Aside from confusing me further over the Lilo character, reading Patterns of Childhood gave me a useful sense of the setting and the time in which “August” takes place. I’d be able to take some elements from the English translation, I thought, particularly terminology pertaining to medical matters. I read the closing section in English. The translators are dead now and translation practice was different in the 1970s. Molinaro and Rappolt did some things I found startlingly domesticating, such as changing August’s name to Gus. At the same time, they wrote a prose I found awkward, albeit mixed with flashes of genius when it came to colloquial language. Perhaps the English text hasn’t aged well; perhaps I wanted to persuade myself I could do better. I did have one great advantage, after all—research has become infinitely easier with the internet.
I began by researching tuberculosis, and read Helen Bynum’s fascinating Spitting Blood: The History of Tuberculosis. As it turned out, I was right to mistrust Molinaro and Rappolt on one point: without today’s easy access to reference material, they seem to have had to guess at some of the medical terms. And while working on a 600-page book, how many translators would seek out a specialist library to look up the correct equivalent for Kaverne? In fact my German medical dictionary gave the same English word as they used; it just happens not to be the term the English medical world uses. While my version of “August” isn’t a re-translation, I still felt I had to distance myself from the English edition of Patterns of Childhood, no matter how much respect I harbored for my predecessors’ hard work. I learned, too, that tuberculosis was a terrifying disease for which no effective cure was available until the mid-twentieth century—well after Lilo, Nelly, August and the young Christa Wolf were lucky enough to recover of their own accord.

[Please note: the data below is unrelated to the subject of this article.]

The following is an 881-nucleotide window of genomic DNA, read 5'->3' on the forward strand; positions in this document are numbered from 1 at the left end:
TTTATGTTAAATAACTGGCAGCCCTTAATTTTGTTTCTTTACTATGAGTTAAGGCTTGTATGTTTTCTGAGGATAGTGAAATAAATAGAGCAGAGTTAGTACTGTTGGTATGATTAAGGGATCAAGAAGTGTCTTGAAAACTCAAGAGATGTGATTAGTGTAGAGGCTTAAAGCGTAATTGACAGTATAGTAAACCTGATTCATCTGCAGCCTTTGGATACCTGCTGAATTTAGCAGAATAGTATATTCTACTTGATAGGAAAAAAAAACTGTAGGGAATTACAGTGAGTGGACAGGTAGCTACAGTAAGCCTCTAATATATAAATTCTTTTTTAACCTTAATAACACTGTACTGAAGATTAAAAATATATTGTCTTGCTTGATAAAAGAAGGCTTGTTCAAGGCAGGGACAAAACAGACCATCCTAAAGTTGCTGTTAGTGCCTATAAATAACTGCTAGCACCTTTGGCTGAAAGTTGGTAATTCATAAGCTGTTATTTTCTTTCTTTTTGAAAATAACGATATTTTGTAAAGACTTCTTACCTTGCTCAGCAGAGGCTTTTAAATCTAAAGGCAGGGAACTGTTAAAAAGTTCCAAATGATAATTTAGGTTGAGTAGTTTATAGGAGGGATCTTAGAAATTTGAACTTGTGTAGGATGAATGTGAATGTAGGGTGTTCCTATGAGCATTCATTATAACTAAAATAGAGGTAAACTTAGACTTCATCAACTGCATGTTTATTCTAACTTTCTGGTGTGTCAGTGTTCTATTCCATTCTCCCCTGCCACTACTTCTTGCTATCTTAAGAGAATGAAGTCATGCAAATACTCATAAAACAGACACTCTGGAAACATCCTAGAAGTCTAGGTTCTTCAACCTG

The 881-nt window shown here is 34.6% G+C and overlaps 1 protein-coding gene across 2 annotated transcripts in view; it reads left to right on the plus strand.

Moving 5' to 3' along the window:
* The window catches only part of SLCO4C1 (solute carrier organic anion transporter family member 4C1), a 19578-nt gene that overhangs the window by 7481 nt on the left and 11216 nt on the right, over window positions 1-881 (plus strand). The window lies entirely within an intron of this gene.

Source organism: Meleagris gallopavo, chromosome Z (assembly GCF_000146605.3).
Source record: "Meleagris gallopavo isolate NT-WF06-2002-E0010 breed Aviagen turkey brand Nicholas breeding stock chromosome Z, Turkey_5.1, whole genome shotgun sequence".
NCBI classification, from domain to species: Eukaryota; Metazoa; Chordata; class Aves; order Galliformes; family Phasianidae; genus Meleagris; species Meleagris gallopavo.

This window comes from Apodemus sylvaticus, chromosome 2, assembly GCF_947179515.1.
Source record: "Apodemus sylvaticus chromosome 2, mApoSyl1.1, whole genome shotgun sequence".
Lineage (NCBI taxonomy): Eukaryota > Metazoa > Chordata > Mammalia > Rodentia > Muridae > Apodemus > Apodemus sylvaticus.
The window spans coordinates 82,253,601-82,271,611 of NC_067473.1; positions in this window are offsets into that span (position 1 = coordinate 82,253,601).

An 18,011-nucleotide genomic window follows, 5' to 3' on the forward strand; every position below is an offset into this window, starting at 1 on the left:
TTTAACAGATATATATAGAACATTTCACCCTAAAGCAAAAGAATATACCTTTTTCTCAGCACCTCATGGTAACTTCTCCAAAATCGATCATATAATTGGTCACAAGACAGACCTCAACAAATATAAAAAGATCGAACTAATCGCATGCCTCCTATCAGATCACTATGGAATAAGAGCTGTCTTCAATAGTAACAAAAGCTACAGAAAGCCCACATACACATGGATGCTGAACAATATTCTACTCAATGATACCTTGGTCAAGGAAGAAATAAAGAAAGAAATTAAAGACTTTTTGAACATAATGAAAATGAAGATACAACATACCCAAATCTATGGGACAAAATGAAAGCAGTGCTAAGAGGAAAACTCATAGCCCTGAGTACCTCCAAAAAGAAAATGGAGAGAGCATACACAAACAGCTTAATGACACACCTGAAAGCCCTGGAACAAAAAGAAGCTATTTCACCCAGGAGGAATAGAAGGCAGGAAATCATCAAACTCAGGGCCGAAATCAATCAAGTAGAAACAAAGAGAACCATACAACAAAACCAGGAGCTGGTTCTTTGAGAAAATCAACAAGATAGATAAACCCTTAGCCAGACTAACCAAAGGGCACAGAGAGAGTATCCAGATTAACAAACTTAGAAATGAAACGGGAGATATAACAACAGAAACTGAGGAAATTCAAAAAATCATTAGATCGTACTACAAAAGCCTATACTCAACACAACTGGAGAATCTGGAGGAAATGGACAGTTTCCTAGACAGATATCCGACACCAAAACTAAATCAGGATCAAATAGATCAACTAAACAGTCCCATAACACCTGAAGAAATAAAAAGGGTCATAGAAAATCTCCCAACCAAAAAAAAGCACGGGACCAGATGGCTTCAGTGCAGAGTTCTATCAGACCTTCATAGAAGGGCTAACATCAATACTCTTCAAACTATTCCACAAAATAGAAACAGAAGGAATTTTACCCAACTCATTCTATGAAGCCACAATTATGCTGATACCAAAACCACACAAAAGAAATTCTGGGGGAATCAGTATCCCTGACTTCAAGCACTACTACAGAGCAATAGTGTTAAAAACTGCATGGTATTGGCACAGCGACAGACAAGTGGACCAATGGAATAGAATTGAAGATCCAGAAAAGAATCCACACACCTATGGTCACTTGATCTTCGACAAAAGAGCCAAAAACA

And then I found Consumption Castle. Browsing reviews online, I found the name Schloss Kalkhorst. I found a website and a phone number, and a writer friend willing to drive me there. On the first fine day of spring, we set off to inspect the premises. I was excited to see the rooms and the building. Of course much would have changed since 1946 but I’d get a sense of scale and perhaps the atmosphere. I was having trouble translating the word Schloss—it can be applied to anything from Versailles to a small stately home. As it transpired, this particular one is more of a manor house than a castle. The new owner welcomed us and gave us a tour of the building and the grounds, told us stories and anecdotes and showed us hundreds of photographs he’d collected. He’d visited the hospital regularly as a child, he told us, after his father returned home from a POW camp with tuberculosis. I couldn’t have hoped for a better guide to the setting.
An amateur historian, he was, as fascinated as I by Wolf’s use of truth and fiction in the two books. Yet his was a different fascination, a more literal one. He had identified some of the story’s real-life personnel, particularly the doctors. One of them was a strikingly beautiful woman, just as she is described in the story. He even showed us a photo. But it was the apparent inaccuracies that seemed to interest him most. The pictures on the walls of the dining hall, he emphasized, weren’t images of the former owners’ ancestors but allegories of the deadly sins. The terrace one character threatens to jump from is hardly high enough to sustain an injury. The ground is not as marshy as all that, and the place is very pleasant, even in winter. His proprietorial pride appeared hurt.